What language is most widely spoken in the world? That depends on how you define “language” and who you count.
The infographic below is from Rick Noack’s 2015 Washington Post article “The Future of Language” based on data from a 15-year-long study conducted by German linguist Ulrich Ammon. Only native speakers (both bilingual and monolingual) are counted, and all Chinese dialects – e.g. Hakka, Wú, Pǔtōnghuà (Mandarin), Yuè (Cantonese) – are counted together.
But should all Chinese dialects be counted together? The dialect most people think of when they think of Chinese is Pǔtōnghuà or Mandarin, as we tend to call it, but that is only one variety which happens to also be the official language of the Chinese government, and hence widely spoken by speakers of other dialects such as Hakka and Wú. The major varieties are not generally not mutually intelligible and so, some would argue, should be treated as different languages, like Spanish and Italian are. In fact, it doesn’t matter how you cut up the pie, China still has the biggest slice. According to Ethnologue, there are 897 million native speakers of Mandarin (out of 1.3 billion speakers of all Chinese dialects) which is still far more than the runner up, Hindi-Urdu at 588 million according to Ammon.
What if you count more than native speakers? That changes a lot, as you can see in the infographic from Joe Myers’ World Economic Forum’s blog below. Then, English takes the lead.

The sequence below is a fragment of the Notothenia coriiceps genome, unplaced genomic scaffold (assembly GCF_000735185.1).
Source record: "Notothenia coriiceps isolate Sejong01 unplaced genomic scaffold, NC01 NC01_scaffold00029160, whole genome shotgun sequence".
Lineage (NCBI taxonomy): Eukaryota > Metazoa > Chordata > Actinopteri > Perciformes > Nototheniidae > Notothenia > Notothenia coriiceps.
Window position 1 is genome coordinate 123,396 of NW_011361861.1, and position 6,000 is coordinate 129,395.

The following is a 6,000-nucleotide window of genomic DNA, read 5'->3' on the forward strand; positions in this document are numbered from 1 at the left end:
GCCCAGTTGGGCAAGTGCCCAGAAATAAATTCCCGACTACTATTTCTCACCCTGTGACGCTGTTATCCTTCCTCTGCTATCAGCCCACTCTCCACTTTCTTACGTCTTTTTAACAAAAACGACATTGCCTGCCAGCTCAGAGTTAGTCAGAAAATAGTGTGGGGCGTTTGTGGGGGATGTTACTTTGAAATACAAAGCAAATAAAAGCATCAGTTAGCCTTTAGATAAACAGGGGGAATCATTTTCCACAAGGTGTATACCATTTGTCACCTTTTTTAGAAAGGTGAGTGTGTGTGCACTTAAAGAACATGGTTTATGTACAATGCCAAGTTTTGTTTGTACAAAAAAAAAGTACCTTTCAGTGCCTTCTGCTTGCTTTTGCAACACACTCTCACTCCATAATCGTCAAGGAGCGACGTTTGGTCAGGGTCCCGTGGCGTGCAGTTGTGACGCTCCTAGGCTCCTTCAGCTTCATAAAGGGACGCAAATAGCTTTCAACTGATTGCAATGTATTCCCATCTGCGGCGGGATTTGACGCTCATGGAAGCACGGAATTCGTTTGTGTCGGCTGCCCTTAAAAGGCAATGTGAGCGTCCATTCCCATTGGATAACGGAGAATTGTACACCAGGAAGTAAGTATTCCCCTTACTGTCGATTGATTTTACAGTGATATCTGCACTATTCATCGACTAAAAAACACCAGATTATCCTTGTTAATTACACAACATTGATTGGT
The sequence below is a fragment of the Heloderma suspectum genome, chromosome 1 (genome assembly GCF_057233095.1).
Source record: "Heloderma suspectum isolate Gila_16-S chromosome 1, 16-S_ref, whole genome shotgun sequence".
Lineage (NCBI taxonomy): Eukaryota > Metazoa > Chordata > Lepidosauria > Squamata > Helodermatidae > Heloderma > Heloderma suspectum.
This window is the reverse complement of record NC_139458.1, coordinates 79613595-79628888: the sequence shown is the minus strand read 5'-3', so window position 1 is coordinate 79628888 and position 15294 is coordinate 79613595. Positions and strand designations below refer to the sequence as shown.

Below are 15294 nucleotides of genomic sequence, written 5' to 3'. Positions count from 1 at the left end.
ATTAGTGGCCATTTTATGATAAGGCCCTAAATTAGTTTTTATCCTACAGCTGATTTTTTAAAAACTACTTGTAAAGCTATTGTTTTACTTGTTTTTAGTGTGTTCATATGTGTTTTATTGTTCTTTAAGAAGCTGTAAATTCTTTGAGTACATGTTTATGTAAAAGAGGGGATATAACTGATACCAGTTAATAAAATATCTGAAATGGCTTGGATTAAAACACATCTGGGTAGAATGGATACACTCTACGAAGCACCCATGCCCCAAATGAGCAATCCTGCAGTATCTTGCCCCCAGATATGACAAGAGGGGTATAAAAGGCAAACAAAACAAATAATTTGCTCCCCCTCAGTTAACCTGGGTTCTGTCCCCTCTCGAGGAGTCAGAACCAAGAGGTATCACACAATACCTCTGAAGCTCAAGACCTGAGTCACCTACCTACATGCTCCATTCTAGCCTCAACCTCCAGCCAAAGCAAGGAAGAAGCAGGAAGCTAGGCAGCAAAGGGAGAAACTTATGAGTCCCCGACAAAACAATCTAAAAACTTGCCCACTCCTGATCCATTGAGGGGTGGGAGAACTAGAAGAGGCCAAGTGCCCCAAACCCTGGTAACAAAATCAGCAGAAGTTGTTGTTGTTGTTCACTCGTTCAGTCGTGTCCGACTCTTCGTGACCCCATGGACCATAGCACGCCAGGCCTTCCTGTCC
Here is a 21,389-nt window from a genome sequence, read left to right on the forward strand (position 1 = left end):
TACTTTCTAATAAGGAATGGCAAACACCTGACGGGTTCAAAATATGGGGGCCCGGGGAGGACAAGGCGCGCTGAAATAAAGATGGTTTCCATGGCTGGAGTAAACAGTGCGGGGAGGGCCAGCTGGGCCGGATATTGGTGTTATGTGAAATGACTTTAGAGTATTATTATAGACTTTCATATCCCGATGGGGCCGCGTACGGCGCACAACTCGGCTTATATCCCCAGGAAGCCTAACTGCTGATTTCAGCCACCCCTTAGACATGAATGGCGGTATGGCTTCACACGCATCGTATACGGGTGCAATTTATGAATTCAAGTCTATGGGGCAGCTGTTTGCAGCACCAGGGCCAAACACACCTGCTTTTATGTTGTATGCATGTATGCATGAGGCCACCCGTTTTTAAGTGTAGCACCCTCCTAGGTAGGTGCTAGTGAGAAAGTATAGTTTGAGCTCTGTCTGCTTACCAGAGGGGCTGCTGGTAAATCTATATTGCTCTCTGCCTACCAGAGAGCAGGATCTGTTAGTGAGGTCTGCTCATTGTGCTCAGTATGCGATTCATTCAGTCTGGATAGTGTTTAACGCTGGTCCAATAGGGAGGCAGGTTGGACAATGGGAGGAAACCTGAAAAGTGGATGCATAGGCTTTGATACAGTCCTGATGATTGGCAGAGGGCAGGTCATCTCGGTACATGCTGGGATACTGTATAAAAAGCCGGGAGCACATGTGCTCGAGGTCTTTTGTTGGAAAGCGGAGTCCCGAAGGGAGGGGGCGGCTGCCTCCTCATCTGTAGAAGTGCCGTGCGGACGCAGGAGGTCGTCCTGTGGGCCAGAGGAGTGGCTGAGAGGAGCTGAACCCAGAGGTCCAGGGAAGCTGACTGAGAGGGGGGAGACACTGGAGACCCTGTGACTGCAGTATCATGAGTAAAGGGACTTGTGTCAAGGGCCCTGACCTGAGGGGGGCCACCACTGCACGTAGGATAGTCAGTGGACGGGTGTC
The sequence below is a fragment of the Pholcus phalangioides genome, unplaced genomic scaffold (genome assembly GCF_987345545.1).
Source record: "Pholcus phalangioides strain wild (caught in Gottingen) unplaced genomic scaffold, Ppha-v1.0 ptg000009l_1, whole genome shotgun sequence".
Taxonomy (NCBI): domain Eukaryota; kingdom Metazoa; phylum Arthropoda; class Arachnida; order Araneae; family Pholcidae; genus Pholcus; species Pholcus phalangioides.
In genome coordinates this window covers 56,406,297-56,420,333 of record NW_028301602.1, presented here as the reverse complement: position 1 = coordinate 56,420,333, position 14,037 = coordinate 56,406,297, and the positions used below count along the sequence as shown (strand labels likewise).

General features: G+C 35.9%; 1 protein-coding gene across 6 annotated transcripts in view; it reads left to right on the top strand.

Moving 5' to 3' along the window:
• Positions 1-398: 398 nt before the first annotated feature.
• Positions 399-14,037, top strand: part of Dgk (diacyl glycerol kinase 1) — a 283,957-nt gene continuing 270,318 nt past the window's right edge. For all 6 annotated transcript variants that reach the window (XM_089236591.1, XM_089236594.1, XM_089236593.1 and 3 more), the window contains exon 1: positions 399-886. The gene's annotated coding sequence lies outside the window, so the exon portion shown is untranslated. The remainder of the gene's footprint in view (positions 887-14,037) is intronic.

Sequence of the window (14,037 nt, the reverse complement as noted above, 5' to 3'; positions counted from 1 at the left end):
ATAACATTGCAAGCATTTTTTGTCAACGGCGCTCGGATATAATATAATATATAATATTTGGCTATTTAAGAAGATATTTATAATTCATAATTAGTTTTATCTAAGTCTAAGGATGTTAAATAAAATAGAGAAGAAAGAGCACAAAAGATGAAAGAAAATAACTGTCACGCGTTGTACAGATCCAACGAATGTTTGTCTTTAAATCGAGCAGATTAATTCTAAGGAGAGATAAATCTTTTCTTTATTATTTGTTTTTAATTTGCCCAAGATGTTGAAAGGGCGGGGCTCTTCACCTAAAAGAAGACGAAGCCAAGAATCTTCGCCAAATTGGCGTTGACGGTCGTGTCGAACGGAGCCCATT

But what about the most widespread language, i.e. not the language with the most speakers, but the language that is spoken in the largest number of countries in the world? According to the Noack’s Washington Post article, Arabic, French and Spanish get a bump.
And what about the most important languages for doing business? According to a study titled Languages for the Future, created by the British Council, here are some of the fastest-growing markets and their languages:
|China||Mandarin and other Chinese languages|
|Ghana||English, plus Akan and others|
|India||English, Hindi, Gujarati, Panjabi, Urdu, Bengali and others|
|Indonesia||Indonesian, Javanese and others|
|Iran||Farsi Kazakhstan Kazakh|
|Nigeria||English, plus Hausa, Igbo, Yoruba and others|
|South Africa||English, Afrikaans, Xhosa, Zulu and others|
|United Arab||Emirates Arabic|